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From the author of   Sizing Up The Universe

The moon's orbit about the Earth is not a perfect circle---it is a bit eccentric (just like me). As a result, during part of its orbit it is a little closer to us than at other times. The closest approach is called perigee. The greatest separation is called apogee. On average, the moon's distance is 385,000 kilometers. At perigee it is about 350,000 kilometers away, whereas at apogee it is about 406,000 kilometers away.

Shown below are a few pairs of pictures of the Moon taken with the same equipment. When the Moon is close, it appears larger than when it is further away.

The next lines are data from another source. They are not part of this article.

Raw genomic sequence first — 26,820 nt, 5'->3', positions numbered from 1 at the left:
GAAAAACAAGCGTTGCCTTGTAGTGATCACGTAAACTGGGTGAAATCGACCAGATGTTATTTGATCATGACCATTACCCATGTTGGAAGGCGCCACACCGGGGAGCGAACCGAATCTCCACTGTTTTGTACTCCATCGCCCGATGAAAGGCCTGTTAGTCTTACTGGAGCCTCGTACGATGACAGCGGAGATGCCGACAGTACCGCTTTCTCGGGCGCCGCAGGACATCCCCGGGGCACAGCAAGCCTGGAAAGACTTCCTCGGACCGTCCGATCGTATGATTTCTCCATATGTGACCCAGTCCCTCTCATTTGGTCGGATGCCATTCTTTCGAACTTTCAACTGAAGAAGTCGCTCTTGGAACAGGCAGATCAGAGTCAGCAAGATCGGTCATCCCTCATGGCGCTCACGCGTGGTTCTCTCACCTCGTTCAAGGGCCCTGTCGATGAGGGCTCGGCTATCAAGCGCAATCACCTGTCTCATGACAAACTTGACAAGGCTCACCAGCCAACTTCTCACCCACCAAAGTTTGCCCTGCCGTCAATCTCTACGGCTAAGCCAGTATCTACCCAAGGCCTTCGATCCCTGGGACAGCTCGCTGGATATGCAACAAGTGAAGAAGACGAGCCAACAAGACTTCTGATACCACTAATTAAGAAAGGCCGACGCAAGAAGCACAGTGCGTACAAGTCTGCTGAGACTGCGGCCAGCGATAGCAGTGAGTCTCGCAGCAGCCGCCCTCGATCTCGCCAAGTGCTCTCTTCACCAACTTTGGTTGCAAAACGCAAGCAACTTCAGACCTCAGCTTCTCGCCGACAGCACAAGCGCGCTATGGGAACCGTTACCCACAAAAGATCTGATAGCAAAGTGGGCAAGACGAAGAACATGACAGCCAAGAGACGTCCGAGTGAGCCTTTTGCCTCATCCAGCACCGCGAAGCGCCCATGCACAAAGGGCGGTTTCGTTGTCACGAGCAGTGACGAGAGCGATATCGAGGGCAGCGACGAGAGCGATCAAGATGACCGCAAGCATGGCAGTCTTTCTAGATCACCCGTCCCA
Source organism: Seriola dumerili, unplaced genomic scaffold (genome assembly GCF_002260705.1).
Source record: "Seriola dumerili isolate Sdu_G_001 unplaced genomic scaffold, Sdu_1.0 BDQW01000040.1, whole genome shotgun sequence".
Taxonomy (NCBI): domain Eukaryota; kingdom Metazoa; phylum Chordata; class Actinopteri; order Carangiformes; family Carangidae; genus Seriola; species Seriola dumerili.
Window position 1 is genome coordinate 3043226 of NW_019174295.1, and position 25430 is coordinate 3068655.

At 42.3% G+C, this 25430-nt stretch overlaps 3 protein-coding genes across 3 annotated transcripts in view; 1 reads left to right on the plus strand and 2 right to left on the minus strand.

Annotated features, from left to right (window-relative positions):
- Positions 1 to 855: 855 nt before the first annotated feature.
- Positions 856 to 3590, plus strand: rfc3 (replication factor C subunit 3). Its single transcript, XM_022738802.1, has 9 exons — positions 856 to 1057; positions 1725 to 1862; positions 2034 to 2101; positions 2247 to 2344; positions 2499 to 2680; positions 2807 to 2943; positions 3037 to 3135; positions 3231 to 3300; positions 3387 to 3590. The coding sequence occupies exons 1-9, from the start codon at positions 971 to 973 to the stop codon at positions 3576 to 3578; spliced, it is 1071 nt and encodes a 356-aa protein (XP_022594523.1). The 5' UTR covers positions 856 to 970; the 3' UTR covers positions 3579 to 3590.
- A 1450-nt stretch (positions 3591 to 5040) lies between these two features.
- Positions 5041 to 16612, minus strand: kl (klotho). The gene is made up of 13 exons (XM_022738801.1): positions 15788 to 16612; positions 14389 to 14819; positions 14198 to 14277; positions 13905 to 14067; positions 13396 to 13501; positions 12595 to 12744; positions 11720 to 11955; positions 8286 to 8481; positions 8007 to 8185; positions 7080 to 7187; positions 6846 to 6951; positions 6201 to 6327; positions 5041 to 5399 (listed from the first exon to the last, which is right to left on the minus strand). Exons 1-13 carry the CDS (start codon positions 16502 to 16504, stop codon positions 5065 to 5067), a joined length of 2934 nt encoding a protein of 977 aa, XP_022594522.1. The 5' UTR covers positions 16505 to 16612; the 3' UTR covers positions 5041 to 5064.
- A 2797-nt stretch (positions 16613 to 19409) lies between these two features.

A full Moon at perigee is called a SUPERMOON.

Distance = 396,839 km
19:01 EST, Apr 6, 2014
Canon XSi (450D) on 10" RC
Stack of 8 images. Each image 1/1000 sec at ISO 1600.
Distance = 353,615 km
23:30 EDT, Aug 9, 2014
Canon XSi (450D) on 10" RC
Five 4-panel mosaics. Various exposures at ISO 200 and 800.

Distance = 354,192 km
23:46 EDT, Mar 19, 2011
Canon XSi (450D) on 10" RC
4 panel mosaic. Each panel is 3 images of 1/320 seconds and ISO 400.
Distance = 375,820 km
20:40 EST, Dec 19, 2010
Canon XSi (450D) on 10" RC
2 panel mosaic. Each panel is one image of 1/80 seconds and ISO 100.

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